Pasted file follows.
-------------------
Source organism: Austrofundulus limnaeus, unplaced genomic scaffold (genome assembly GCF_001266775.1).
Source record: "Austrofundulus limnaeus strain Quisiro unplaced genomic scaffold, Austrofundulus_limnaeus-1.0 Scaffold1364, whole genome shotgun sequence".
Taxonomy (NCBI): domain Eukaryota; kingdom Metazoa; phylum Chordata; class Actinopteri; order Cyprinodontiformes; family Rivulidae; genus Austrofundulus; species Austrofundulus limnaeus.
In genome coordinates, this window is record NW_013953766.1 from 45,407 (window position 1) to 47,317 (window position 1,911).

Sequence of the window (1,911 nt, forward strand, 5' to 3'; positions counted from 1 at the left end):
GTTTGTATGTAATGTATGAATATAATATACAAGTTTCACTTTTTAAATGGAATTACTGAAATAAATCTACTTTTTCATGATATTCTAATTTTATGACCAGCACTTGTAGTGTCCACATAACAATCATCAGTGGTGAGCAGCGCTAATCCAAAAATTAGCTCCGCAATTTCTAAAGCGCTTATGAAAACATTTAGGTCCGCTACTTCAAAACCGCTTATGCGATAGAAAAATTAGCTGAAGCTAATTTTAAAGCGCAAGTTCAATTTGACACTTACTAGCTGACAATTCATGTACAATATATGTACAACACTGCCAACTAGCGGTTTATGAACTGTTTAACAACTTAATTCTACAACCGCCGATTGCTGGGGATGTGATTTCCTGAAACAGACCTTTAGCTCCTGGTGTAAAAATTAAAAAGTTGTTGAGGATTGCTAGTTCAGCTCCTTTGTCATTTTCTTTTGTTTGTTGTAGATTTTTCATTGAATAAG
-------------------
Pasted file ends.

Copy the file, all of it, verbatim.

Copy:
Source organism: Austrofundulus limnaeus, unplaced genomic scaffold (genome assembly GCF_001266775.1).
Source record: "Austrofundulus limnaeus strain Quisiro unplaced genomic scaffold, Austrofundulus_limnaeus-1.0 Scaffold1364, whole genome shotgun sequence".
Taxonomy (NCBI): domain Eukaryota; kingdom Metazoa; phylum Chordata; class Actinopteri; order Cyprinodontiformes; family Rivulidae; genus Austrofundulus; species Austrofundulus limnaeus.
In genome coordinates, this window is record NW_013953766.1 from 45,407 (window position 1) to 47,317 (window position 1,911).

Sequence of the window (1,911 nt, forward strand, 5' to 3'; positions counted from 1 at the left end):
GTTTGTATGTAATGTATGAATATAATATACAAGTTTCACTTTTTAAATGGAATTACTGAAATAAATCTACTTTTTCATGATATTCTAATTTTATGACCAGCACTTGTAGTGTCCACATAACAATCATCAGTGGTGAGCAGCGCTAATCCAAAAATTAGCTCCGCAATTTCTAAAGCGCTTATGAAAACATTTAGGTCCGCTACTTCAAAACCGCTTATGCGATAGAAAAATTAGCTGAAGCTAATTTTAAAGCGCAAGTTCAATTTGACACTTACTAGCTGACAATTCATGTACAATATATGTACAACACTGCCAACTAGCGGTTTATGAACTGTTTAACAACTTAATTCTACAACCGCCGATTGCTGGGGATGTGATTTCCTGAAACAGACCTTTAGCTCCTGGTGTAAAAATTAAAAAGTTGTTGAGGATTGCTAGTTCAGCTCCTTTGTCATTTTCTTTTGTTTGTTGTAGATTTTTCATTGAATAAG